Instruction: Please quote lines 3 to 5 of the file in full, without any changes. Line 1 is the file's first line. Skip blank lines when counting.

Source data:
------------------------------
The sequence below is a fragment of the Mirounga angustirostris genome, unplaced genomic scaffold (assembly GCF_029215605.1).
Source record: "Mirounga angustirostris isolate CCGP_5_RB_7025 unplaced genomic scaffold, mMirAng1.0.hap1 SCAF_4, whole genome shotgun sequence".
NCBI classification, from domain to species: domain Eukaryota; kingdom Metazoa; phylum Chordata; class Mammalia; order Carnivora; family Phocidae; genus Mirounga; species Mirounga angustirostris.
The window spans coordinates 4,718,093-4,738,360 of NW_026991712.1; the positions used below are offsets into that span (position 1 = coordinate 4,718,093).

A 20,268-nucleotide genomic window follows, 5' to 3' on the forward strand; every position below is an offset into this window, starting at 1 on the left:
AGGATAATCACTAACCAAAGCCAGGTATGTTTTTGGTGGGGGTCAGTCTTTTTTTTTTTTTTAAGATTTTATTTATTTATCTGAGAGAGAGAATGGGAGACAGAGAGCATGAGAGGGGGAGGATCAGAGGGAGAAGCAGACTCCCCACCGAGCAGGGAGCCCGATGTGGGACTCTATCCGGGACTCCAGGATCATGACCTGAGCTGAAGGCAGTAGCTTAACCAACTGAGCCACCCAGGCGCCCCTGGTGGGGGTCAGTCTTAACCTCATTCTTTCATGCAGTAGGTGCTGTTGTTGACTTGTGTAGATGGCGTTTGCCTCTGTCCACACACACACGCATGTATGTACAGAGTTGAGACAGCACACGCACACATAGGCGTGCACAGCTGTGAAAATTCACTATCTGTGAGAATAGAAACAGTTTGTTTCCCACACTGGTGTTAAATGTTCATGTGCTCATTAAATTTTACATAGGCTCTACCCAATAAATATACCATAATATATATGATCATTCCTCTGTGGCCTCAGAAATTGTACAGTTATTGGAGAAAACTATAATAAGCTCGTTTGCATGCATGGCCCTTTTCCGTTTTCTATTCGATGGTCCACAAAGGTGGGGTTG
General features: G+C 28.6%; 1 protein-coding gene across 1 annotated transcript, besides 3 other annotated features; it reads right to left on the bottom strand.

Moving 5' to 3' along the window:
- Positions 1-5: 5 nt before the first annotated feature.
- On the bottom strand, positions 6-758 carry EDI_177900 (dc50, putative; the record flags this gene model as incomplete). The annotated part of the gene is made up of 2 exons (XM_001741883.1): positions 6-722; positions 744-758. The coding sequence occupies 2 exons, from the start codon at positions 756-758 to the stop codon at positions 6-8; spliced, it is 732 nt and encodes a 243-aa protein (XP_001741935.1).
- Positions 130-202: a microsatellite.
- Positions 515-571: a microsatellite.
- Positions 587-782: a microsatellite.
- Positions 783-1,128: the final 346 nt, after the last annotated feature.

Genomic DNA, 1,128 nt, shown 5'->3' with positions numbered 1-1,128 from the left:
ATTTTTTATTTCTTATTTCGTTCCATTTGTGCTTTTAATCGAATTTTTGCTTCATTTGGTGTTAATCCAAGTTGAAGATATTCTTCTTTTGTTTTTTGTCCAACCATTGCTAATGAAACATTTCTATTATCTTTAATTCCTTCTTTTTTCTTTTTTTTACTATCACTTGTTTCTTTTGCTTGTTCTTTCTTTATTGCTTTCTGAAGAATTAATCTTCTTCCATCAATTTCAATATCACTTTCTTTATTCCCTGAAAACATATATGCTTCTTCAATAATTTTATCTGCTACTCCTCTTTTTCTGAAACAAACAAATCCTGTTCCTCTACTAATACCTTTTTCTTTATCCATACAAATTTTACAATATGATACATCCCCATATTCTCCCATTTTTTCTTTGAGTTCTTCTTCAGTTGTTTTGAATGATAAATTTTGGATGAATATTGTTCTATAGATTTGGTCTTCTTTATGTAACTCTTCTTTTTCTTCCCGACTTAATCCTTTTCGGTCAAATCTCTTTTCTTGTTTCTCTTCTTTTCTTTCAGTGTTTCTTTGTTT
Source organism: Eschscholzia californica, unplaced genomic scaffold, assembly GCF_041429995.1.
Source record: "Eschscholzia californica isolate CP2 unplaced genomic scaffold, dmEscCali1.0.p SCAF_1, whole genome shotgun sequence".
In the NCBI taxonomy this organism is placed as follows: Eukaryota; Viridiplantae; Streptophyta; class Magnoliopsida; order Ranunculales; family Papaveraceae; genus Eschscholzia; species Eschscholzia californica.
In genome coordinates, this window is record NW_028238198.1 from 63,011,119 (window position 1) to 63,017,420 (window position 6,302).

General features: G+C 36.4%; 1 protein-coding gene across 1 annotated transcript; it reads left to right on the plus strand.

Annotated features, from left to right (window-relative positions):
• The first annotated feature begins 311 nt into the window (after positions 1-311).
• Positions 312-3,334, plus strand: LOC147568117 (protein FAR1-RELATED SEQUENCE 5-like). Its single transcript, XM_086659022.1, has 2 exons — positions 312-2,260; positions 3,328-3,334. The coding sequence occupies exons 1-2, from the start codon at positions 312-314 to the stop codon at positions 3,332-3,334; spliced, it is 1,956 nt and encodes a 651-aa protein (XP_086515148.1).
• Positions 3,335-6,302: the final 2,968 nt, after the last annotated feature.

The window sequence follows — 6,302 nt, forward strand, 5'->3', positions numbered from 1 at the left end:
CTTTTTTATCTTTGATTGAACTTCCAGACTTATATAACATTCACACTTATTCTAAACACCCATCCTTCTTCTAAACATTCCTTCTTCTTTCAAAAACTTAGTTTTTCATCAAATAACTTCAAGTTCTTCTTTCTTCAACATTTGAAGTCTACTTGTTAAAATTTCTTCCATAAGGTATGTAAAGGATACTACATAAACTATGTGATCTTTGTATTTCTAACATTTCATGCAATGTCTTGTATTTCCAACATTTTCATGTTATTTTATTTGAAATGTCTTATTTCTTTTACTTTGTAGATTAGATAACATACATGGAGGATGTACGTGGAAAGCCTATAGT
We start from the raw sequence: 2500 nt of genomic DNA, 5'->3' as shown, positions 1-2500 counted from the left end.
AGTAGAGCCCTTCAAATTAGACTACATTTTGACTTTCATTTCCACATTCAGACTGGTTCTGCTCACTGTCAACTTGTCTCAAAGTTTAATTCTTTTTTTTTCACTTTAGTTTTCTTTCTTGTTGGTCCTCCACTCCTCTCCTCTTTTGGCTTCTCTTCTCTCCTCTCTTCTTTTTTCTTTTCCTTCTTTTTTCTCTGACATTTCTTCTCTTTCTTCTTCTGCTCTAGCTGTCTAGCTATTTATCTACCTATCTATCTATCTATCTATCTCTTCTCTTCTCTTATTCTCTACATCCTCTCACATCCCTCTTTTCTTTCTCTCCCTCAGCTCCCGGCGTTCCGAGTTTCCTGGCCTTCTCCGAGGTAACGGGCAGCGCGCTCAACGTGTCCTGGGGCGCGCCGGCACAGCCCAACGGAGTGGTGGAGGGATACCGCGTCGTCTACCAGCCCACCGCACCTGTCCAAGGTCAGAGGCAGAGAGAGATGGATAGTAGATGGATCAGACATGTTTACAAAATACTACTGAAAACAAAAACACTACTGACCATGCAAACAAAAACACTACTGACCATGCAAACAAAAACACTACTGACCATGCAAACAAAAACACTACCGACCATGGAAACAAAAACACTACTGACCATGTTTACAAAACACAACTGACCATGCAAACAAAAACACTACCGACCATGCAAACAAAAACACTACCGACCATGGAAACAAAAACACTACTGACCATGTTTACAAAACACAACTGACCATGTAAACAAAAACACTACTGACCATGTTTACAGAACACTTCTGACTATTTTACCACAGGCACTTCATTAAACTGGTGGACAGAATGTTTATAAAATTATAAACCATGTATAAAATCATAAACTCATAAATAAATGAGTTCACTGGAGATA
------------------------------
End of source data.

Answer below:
NCBI classification, from domain to species: domain Eukaryota; kingdom Metazoa; phylum Chordata; class Mammalia; order Carnivora; family Phocidae; genus Mirounga; species Mirounga angustirostris.
The window spans coordinates 4,718,093-4,738,360 of NW_026991712.1; the positions used below are offsets into that span (position 1 = coordinate 4,718,093).

A 20,268-nucleotide genomic window follows, 5' to 3' on the forward strand; every position below is an offset into this window, starting at 1 on the left: